The workshop takes place in Amsterdam and Leiden. The last talk is a Dutch-style inaugural address, followed by a party, which is open to participants in the workshop. Participation is free; but please announce your presence beforehand to

The full programme and other details are here.

etsi este!

A crucial point in Well’s argumentation against static approaches to alternation comes from Latin. Interestingly, his point seems to argue at the same time against rule ordering, although neither Wells nor Goldsmith mention this point.

In Latin, pat-tus becomes passus and met-tus becomes messus. This is very difficult to understand in a ‘static’ way (Wells even calls this ‘fatal’, as Goldsmith points out), for instance by only using output constraints. We cannot invoke a constraint *ts and/or a constraint *st, because words such as etsi and este stay unaffected. Only /t/’s which are adjacent to underlying /t/’s turn into [s]. As far as I can see, the only OT mechanism ever proposed which could do this kind of analysis are two-level constraints (which I don’t think anybody is seriously working with).

On the other hand, we can deal with this phenomenon in a ‘dynamic’ way, by positing rules of the following type:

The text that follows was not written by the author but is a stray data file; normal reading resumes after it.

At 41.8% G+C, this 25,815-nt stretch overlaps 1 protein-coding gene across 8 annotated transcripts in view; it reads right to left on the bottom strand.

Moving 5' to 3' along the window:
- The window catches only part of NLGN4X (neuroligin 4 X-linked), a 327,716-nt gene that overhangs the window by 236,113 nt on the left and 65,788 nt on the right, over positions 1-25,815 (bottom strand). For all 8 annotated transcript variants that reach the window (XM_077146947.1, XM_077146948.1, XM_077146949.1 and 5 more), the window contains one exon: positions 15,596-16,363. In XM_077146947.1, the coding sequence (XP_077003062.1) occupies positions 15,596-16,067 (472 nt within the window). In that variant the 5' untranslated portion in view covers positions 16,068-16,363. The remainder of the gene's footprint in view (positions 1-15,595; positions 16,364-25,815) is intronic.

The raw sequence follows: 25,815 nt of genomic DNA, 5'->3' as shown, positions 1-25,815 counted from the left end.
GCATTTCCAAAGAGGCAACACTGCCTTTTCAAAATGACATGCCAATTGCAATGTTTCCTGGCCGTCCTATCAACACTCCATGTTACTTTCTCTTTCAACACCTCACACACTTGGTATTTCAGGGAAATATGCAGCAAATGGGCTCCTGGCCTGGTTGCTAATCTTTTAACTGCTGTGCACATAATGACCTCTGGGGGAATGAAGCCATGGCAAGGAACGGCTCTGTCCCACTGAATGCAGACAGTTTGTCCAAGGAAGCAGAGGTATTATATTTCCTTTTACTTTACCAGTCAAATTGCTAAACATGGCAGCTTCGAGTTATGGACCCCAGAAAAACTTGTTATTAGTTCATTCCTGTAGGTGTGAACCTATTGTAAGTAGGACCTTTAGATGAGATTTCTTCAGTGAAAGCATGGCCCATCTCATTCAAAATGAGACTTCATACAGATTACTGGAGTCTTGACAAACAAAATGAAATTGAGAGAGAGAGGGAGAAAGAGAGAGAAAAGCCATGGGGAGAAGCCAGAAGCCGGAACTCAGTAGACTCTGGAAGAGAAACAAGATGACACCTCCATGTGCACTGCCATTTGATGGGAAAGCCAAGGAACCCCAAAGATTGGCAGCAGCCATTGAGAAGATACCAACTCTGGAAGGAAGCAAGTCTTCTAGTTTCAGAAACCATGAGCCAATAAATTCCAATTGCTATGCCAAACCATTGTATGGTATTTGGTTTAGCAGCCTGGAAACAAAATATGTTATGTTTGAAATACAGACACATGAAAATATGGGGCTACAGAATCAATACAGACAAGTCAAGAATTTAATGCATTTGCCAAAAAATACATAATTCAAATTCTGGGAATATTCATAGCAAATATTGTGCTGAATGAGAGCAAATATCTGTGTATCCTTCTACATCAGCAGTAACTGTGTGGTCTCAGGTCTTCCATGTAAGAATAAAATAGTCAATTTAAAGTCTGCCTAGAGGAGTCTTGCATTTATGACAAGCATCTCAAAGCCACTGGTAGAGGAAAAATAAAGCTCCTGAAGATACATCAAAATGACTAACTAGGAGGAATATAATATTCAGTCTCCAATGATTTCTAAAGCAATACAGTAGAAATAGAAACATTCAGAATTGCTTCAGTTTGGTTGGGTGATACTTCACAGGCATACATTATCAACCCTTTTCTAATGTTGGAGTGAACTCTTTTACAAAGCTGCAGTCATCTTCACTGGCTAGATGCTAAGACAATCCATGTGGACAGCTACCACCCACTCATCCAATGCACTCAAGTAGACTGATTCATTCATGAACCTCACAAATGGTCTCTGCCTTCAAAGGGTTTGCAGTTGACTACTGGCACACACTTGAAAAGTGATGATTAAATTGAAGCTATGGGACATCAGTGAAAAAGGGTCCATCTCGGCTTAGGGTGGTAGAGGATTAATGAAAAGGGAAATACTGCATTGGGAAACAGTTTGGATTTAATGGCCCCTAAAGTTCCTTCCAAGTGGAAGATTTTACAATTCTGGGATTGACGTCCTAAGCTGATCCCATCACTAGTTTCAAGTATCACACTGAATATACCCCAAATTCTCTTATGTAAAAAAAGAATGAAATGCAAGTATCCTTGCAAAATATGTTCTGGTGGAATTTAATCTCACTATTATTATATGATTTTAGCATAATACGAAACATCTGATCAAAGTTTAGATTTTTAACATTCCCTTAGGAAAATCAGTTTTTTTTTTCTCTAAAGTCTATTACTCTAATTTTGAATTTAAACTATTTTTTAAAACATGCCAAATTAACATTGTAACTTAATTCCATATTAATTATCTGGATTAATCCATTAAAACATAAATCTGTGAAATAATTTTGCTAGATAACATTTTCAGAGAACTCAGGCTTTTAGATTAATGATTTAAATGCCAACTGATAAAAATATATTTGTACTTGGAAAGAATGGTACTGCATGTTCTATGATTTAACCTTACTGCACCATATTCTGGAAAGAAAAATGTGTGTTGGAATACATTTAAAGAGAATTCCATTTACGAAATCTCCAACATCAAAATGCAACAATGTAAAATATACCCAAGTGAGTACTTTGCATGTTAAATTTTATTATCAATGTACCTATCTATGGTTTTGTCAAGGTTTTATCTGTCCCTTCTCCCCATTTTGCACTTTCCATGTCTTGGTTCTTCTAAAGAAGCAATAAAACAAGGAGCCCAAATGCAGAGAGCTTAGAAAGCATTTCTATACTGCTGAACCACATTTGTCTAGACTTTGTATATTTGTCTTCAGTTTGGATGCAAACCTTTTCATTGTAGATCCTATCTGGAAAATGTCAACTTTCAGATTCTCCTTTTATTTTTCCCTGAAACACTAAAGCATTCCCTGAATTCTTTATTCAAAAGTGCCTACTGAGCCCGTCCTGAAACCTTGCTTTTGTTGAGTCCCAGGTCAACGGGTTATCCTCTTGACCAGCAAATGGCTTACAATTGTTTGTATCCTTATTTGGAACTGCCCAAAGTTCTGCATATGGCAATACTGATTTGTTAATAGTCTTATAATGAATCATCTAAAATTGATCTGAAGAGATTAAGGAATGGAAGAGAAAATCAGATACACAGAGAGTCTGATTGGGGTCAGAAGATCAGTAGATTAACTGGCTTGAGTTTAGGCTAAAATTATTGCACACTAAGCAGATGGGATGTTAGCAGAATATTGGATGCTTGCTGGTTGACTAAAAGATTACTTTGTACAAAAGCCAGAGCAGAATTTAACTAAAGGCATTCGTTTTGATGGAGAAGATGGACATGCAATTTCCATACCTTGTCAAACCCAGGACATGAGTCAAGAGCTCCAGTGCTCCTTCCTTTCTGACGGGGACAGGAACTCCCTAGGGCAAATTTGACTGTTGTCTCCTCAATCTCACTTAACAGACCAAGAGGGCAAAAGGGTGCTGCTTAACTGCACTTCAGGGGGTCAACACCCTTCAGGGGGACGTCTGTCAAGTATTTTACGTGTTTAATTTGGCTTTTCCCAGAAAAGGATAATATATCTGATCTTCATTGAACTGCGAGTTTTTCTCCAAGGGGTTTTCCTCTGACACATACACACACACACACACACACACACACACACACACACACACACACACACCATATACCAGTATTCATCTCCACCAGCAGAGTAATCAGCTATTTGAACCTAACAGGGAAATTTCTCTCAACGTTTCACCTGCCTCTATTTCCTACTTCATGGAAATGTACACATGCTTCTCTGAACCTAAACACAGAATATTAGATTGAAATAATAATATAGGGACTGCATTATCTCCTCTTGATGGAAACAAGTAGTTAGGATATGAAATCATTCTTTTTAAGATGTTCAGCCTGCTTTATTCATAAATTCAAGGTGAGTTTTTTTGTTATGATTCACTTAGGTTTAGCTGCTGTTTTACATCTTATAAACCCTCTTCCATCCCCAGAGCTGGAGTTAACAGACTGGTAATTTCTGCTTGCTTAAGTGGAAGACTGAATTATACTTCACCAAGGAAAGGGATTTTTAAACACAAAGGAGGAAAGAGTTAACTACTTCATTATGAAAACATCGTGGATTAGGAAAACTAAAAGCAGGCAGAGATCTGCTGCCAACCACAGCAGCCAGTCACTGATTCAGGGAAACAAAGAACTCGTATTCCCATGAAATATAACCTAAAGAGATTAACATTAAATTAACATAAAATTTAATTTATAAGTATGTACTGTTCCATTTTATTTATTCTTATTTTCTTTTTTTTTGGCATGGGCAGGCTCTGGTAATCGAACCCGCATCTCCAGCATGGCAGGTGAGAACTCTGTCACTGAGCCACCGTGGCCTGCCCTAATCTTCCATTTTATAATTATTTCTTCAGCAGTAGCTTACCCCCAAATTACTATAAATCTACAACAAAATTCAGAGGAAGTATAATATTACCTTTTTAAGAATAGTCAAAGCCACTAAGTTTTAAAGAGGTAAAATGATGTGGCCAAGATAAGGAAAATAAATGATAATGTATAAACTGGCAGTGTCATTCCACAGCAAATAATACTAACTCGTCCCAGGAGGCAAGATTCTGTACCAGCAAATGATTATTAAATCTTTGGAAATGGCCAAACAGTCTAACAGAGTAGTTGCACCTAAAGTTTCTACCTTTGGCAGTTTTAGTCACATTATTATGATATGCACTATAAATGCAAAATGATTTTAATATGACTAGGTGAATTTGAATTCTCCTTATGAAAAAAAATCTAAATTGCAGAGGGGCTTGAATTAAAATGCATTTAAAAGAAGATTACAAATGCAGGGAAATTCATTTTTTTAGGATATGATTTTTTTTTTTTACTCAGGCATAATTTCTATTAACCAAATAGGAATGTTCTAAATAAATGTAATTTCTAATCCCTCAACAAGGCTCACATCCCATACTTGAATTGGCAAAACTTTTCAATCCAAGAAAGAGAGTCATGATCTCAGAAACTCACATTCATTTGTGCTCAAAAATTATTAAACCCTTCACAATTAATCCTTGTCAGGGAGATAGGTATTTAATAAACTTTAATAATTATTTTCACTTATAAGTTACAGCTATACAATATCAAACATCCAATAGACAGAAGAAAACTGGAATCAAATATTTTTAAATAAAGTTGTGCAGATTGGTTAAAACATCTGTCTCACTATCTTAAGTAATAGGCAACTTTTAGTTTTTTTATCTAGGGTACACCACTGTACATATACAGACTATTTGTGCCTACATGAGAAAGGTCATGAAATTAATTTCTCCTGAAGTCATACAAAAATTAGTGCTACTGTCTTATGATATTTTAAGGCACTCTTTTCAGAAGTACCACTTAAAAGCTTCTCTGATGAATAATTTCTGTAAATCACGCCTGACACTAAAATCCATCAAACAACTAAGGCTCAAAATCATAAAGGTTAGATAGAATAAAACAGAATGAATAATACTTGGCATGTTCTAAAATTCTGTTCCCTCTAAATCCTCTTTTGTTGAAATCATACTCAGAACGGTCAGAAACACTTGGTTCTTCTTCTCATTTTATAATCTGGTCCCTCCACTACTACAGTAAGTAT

• t->s / _ + t
  • t->s / t + _

But we can only do this if we do not order these rules, but let them apply simultaneously. As soon as we order the rules they do not work, or the etsi/este problem arises again. That is the reason why the two-level constraint approach to this is the only one which works as far as I can see: Sympathy, Stratal OT, Comparative Markedness, OT-CC, etc. are all too ‘derivational’.

There also is no clear representational solution (changing a geminate /t/ to a geminate [s], leaving singletons unaffected), since it seems to be a crucial condition that there is a morpheme boundary between the /t/’s.

These thus are very important data, if they are real. Does anybody know about this? Has anybody ever tried to analyze this alternation?

Call for Papers: Workshop on Phonological Variation in Voicing

For most phonologists, the process of Final Devoicing, which we can observe in languages such as German, Dutch, Yiddish, Russian, Polish, Catalan and Turkish, did not deserve a lot of attention. One would write a rule of approximately the shape [-son] → [-voice] / __ #/$, and declare the issue resolved.